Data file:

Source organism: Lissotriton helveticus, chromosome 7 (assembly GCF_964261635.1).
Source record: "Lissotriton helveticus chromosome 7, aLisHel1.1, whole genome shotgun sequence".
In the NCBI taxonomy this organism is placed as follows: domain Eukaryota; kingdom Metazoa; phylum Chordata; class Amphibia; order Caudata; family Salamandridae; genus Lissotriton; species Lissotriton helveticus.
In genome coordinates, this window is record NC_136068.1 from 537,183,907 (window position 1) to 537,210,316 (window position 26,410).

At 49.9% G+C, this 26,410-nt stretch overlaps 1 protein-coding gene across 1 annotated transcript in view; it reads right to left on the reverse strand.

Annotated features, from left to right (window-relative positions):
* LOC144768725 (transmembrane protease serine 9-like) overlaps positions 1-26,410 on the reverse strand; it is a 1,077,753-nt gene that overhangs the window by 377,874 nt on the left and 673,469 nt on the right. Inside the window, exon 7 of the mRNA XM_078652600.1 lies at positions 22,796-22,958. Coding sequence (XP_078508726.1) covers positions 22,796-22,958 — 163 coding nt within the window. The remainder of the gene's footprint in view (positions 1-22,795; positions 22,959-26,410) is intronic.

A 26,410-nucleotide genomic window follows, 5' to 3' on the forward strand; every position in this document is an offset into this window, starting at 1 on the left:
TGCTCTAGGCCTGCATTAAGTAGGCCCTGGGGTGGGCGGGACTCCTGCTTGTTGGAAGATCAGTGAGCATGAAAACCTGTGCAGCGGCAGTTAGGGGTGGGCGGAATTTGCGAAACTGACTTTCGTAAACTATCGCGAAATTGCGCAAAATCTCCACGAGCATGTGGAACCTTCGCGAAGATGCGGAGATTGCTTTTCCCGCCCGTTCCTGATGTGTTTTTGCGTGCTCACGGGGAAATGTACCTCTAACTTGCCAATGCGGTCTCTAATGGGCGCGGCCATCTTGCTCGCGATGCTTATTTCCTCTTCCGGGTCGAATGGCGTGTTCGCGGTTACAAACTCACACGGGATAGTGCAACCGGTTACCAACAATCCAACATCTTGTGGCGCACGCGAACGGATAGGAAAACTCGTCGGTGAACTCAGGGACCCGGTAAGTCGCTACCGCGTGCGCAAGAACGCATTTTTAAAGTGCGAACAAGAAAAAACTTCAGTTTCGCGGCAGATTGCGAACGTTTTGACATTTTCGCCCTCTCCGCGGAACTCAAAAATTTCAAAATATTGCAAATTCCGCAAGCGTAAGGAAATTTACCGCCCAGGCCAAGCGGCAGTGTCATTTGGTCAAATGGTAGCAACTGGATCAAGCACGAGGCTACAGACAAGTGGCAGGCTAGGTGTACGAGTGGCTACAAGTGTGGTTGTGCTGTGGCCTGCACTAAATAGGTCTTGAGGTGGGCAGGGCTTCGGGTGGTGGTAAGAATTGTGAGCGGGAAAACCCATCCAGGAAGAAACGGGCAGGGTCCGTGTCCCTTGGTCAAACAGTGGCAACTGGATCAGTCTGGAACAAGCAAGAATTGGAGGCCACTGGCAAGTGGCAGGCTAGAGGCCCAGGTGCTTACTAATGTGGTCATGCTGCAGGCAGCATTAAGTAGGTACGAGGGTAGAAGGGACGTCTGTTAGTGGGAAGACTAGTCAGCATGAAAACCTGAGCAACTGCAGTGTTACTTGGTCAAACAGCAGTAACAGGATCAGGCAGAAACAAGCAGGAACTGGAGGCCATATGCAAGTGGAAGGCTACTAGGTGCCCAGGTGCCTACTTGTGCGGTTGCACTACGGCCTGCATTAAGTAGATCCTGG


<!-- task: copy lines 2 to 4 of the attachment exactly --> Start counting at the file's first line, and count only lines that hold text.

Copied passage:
Source record: "Lissotriton helveticus chromosome 7, aLisHel1.1, whole genome shotgun sequence".
In the NCBI taxonomy this organism is placed as follows: domain Eukaryota; kingdom Metazoa; phylum Chordata; class Amphibia; order Caudata; family Salamandridae; genus Lissotriton; species Lissotriton helveticus.
In genome coordinates, this window is record NC_136068.1 from 537,183,907 (window position 1) to 537,210,316 (window position 26,410).